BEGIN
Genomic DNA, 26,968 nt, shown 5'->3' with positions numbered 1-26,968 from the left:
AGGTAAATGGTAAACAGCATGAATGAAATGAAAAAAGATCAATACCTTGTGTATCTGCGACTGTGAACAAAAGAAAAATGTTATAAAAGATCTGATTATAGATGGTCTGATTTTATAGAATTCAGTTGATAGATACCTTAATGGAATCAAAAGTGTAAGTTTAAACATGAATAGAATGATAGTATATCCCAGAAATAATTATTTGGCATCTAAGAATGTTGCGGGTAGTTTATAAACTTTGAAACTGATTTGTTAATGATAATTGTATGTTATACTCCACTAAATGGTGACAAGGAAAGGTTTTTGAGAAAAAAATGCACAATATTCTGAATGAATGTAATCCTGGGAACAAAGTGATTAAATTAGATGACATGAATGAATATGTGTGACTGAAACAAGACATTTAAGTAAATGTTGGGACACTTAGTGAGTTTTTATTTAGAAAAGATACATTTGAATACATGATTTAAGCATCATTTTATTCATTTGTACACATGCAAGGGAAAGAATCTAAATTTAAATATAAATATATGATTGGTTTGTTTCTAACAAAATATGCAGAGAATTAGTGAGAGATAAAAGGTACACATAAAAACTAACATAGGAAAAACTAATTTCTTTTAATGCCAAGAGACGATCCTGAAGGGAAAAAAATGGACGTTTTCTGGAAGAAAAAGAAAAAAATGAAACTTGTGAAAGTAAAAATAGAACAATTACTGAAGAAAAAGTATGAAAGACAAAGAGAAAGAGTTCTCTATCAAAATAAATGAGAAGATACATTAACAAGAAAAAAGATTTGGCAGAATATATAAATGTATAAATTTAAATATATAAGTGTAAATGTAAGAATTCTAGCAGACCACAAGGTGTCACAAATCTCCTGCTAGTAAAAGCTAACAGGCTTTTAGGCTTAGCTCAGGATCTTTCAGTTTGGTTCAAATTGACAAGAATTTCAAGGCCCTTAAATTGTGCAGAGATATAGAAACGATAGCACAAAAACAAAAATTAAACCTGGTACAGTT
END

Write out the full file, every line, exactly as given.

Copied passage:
Genomic DNA, 26,968 nt, shown 5'->3' with positions numbered 1-26,968 from the left:
AGGTAAATGGTAAACAGCATGAATGAAATGAAAAAAGATCAATACCTTGTGTATCTGCGACTGTGAACAAAAGAAAAATGTTATAAAAGATCTGATTATAGATGGTCTGATTTTATAGAATTCAGTTGATAGATACCTTAATGGAATCAAAAGTGTAAGTTTAAACATGAATAGAATGATAGTATATCCCAGAAATAATTATTTGGCATCTAAGAATGTTGCGGGTAGTTTATAAACTTTGAAACTGATTTGTTAATGATAATTGTATGTTATACTCCACTAAATGGTGACAAGGAAAGGTTTTTGAGAAAAAAATGCACAATATTCTGAATGAATGTAATCCTGGGAACAAAGTGATTAAATTAGATGACATGAATGAATATGTGTGACTGAAACAAGACATTTAAGTAAATGTTGGGACACTTAGTGAGTTTTTATTTAGAAAAGATACATTTGAATACATGATTTAAGCATCATTTTATTCATTTGTACACATGCAAGGGAAAGAATCTAAATTTAAATATAAATATATGATTGGTTTGTTTCTAACAAAATATGCAGAGAATTAGTGAGAGATAAAAGGTACACATAAAAACTAACATAGGAAAAACTAATTTCTTTTAATGCCAAGAGACGATCCTGAAGGGAAAAAAATGGACGTTTTCTGGAAGAAAAAGAAAAAAATGAAACTTGTGAAAGTAAAAATAGAACAATTACTGAAGAAAAAGTATGAAAGACAAAGAGAAAGAGTTCTCTATCAAAATAAATGAGAAGATACATTAACAAGAAAAAAGATTTGGCAGAATATATAAATGTATAAATTTAAATATATAAGTGTAAATGTAAGAATTCTAGCAGACCACAAGGTGTCACAAATCTCCTGCTAGTAAAAGCTAACAGGCTTTTAGGCTTAGCTCAGGATCTTTCAGTTTGGTTCAAATTGACAAGAATTTCAAGGCCCTTAAATTGTGCAGAGATATAGAAACGATAGCACAAAAACAAAAATTAAACCTGGTACAGTT